‘Do the things you don’t feel comfortable doing’…Well, I don’t feel at all comfortable writing loads of words. I feel like I’m betraying the person I’ve told everyone I am for the last 25 years! I also tell people that the exercises in my book are there to help you grow in any discipline across the board, not just painting and photography. So why then I am I so reticent to acknowledge my writing ( nb. I deleted the word ’embracing in favour of ‘acknowledge’ as it felt much less affectionate…that kind of says it all! ). The answer is ‘I really don’t know’, but I do feel that the time has come to consciously explore these unchartered wordy waters, just to see what happens and to see where it takes me. I can’t exclude pictures from this new territory; that would just be a terrifying step too far at the moment, but I do want to try and at least play with some of my own advice. I don’t want to be hiding behind my words like some self-satisfied creative guru, I want to move forward; I want to mean what I say.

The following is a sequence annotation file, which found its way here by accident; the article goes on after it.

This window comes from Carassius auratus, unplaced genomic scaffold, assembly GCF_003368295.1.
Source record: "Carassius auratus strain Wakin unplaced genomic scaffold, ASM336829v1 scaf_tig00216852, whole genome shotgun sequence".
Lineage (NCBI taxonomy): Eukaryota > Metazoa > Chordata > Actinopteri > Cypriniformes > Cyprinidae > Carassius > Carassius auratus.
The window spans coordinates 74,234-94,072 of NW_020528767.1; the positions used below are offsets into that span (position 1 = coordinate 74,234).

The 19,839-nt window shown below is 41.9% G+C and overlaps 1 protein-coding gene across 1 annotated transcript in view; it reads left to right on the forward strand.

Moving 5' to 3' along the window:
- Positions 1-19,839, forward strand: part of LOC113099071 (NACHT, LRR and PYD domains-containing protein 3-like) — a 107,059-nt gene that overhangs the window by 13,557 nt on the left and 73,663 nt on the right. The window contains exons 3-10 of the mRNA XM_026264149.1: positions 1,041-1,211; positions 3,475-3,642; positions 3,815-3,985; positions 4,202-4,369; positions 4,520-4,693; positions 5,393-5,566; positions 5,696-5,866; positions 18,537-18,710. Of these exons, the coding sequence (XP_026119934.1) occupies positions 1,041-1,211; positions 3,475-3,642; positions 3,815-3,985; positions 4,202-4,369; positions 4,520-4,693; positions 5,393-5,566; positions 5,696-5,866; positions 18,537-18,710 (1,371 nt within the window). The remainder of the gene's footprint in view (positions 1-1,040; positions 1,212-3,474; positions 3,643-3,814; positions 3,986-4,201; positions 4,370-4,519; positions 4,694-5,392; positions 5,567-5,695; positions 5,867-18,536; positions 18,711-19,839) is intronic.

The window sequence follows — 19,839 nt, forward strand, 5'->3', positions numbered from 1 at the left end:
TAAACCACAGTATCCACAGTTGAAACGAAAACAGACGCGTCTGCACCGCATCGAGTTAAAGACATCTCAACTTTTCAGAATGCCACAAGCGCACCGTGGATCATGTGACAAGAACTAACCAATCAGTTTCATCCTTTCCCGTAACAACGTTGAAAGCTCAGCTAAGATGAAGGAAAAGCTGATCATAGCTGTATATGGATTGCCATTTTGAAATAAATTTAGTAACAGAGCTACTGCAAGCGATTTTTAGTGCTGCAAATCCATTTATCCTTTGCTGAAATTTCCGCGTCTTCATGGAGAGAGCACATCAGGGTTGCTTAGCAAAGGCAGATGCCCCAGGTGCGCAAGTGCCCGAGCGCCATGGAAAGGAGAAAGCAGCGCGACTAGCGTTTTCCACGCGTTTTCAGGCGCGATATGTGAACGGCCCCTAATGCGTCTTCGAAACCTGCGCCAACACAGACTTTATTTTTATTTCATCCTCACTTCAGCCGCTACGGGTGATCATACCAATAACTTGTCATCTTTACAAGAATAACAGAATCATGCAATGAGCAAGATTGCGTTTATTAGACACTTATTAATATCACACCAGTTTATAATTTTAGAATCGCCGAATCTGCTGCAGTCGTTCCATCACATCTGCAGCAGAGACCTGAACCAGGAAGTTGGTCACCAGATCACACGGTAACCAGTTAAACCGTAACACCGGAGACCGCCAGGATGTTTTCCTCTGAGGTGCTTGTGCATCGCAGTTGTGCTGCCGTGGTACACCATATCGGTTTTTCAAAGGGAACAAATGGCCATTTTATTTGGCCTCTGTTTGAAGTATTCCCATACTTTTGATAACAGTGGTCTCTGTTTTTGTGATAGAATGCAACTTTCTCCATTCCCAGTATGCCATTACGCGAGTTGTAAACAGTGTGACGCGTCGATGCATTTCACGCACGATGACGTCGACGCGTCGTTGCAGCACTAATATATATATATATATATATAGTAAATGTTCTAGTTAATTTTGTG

“Creativity is about discovering your own ways of working, your own unique practice, and growing the confidence needed to accept that. It’s not about learning how to create something like everyone else, it’s about learning how to acknowledge the true value of what you do.” – Conscious Creativity, Introduction, Page 9
( The photographs below are an assortment from the book launch, the book press workshops, various stills of the book and experiments from various chapters…the cider was gifted by Wyld Wood Organic Cider, the Kombucha by Old Tree Brewery, Brighton, Chocolates and Tea and Cake from Fortnum and Mason, Flower installations by Kate Langdale Florist, Scent from The Experimental Perfume Club and the Venue and food from The Regency Townhouse, Brighton and Paul Couchman )
( photo above taken by Julia Smith from www.humphreyandgrace.co.uk ) ‘Conscious Creativity’ was released last November and is now being stocked all over the country and online as well as in Foyles, The Tate Modern, Anthropologie, Waterstones and The National Gallery. It is currently in its 5th printing.